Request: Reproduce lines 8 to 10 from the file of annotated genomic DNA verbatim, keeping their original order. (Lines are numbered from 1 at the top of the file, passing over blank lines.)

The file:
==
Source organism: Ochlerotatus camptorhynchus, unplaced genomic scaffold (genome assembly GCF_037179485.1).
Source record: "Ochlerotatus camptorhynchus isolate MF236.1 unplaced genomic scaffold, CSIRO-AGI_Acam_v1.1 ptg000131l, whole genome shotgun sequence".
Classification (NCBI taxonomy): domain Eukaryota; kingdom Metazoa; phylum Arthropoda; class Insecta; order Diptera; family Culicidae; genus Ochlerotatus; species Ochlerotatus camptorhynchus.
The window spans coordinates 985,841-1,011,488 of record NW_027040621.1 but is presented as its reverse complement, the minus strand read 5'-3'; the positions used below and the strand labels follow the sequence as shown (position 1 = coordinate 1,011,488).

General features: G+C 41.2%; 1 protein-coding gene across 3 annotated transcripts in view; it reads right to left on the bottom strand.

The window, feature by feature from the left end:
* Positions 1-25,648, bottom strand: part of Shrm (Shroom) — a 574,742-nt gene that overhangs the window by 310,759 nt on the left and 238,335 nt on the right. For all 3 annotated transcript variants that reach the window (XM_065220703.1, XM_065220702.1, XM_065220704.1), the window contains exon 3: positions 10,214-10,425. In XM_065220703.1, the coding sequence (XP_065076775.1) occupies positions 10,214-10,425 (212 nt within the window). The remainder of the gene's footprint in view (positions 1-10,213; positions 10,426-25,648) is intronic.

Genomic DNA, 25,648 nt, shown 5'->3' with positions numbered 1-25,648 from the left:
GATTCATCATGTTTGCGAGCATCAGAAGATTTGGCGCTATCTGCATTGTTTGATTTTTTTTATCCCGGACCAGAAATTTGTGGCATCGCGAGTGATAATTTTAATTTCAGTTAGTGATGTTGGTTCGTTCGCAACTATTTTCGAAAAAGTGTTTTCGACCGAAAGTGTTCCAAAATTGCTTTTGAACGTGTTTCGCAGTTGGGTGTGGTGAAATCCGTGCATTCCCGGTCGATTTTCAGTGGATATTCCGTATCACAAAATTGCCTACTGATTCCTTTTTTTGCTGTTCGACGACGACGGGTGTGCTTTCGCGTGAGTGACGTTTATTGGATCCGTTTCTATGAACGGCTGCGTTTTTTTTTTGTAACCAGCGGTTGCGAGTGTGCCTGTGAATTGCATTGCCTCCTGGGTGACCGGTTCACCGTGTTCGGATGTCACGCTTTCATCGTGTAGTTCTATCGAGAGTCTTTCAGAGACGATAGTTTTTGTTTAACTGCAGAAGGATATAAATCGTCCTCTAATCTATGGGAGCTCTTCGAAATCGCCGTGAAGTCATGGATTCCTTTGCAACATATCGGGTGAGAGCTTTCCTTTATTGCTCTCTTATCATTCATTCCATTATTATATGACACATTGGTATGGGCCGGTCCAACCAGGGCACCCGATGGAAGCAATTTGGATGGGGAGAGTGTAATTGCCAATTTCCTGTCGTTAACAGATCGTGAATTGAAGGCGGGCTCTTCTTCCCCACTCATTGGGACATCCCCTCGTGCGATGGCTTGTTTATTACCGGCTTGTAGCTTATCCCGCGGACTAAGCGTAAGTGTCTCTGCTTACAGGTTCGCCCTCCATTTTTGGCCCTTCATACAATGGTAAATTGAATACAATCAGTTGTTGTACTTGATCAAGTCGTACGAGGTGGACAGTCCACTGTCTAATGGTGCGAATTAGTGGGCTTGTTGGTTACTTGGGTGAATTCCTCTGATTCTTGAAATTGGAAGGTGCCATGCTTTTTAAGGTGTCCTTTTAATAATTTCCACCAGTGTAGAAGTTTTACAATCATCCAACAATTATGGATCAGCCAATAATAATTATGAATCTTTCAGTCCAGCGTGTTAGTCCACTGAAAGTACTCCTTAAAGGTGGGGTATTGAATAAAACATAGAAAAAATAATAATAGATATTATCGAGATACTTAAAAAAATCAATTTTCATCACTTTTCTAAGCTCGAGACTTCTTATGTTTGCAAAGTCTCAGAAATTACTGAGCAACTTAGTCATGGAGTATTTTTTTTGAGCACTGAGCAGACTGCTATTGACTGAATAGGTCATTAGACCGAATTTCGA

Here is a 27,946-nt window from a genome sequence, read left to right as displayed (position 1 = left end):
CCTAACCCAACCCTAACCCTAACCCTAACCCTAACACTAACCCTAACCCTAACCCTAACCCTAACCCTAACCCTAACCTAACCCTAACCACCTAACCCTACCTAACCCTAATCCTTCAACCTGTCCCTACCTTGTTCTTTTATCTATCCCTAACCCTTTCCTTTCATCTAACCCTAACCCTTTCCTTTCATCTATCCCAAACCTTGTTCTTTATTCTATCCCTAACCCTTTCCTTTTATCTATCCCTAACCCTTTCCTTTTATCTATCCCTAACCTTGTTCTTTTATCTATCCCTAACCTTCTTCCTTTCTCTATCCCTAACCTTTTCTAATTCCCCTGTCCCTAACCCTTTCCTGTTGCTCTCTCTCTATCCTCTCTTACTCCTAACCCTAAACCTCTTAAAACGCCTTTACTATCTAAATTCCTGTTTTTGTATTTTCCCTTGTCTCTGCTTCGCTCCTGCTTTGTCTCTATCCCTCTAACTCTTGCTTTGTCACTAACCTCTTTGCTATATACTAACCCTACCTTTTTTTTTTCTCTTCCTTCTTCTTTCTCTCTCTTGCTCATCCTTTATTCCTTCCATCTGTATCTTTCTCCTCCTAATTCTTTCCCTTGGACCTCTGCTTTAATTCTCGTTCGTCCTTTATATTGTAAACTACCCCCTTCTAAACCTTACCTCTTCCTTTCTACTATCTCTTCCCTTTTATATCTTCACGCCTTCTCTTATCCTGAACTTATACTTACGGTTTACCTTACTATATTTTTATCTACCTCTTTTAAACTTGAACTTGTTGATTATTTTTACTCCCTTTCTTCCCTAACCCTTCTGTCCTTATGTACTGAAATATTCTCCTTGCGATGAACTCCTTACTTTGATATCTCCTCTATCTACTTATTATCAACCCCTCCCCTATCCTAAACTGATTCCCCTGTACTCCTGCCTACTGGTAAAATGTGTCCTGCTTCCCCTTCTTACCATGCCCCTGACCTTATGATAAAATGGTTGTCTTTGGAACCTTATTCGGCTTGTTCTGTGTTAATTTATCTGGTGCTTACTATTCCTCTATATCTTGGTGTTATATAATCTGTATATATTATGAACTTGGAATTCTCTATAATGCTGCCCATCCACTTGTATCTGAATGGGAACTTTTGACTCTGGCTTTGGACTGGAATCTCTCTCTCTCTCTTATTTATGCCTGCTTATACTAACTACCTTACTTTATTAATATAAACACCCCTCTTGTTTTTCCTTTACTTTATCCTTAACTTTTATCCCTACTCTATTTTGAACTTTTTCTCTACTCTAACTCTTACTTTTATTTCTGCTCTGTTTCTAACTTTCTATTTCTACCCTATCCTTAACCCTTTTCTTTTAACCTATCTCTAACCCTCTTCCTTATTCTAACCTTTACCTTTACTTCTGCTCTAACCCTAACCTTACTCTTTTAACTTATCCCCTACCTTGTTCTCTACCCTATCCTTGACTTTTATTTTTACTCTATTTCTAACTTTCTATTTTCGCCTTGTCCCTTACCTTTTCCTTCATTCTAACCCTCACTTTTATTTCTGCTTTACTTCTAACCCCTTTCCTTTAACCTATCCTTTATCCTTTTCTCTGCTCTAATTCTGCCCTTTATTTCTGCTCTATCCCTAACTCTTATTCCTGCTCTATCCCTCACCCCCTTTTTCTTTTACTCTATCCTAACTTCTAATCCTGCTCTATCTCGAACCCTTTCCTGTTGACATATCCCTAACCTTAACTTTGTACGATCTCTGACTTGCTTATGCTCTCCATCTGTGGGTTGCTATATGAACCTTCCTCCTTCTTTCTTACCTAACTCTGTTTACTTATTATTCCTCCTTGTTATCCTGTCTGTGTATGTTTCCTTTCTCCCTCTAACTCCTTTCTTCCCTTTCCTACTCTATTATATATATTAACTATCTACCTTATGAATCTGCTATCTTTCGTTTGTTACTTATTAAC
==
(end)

Genomic DNA, 25,648 nt, shown 5'->3' with positions numbered 1-25,648 from the left:
GATTCATCATGTTTGCGAGCATCAGAAGATTTGGCGCTATCTGCATTGTTTGATTTTTTTTATCCCGGACCAGAAATTTGTGGCATCGCGAGTGATAATTTTAATTTCAGTTAGTGATGTTGGTTCGTTCGCAACTATTTTCGAAAAAGTGTTTTCGACCGAAAGTGTTCCAAAATTGCTTTTGAACGTGTTTCGCAGTTGGGTGTGGTGAAATCCGTGCATTCCCGGTCGATTTTCAGTGGATATTCCGTATCACAAAATTGCCTACTGATTCCTTTTTTTGCTGTTCGACGACGACGGGTGTGCTTTCGCGTGAGTGACGTTTATTGGATCCGTTTCTATGAACGGCTGCGTTTTTTTTTTGTAACCAGCGGTTGCGAGTGTGCCTGTGAATTGCATTGCCTCCTGGGTGACCGGTTCACCGTGTTCGGATGTCACGCTTTCATCGTGTAGTTCTATCGAGAGTCTTTCAGAGACGATAGTTTTTGTTTAACTGCAGAAGGATATAAATCGTCCTCTAATCTATGGGAGCTCTTCGAAATCGCCGTGAAGTCATGGATTCCTTTGCAACATATCGGGTGAGAGCTTTCCTTTATTGCTCTCTTATCATTCATTCCATTATTATATGACACATTGGTATGGGCCGGTCCAACCAGGGCACCCGATGGAAGCAATTTGGATGGGGAGAGTGTAATTGCCAATTTCCTGTCGTTAACAGATCGTGAATTGAAGGCGGGCTCTTCTTCCCCACTCATTGGGACATCCCCTCGTGCGATGGCTTGTTTATTACCGGCTTGTAGCTTATCCCGCGGACTAAGCGTAAGTGTCTCTGCTTACAGGTTCGCCCTCCATTTTTGGCCCTTCATACAATGGTAAATTGAATACAATCAGTTGTTGTACTTGATCAAGTCGTACGAGGTGGACAGTCCACTGTCTAATGGTGCGAATTAGTGGGCTTGTTGGTTACTTGGGTGAATTCCTCTGATTCTTGAAATTGGAAGGTGCCATGCTTTTTAAGGTGTCCTTTTAATAATTTCCACCAGTGTAGAAGTTTTACAATCATCCAACAATTATGGATCAGCCAATAATAATTATGAATCTTTCAGTCCAGCGTGTTAGTCCACTGAAAGTACTCCTTAAAGGTGGGGTATTGAATAAAACATAGAAAAAATAATAATAGATATTATCGAGATACTTAAAAAAATCAATTTTCATCACTTTTCTAAGCTCGAGACTTCTTATGTTTGCAAAGTCTCAGAAATTACTGAGCAACTTAGTCATGGAGTATTTTTTTTGAGCACTGAGCAGACTGCTATTGACTGAATAGGTCATTAGACCGAATTTCGA

Here is a 27,946-nt window from a genome sequence, read left to right as displayed (position 1 = left end):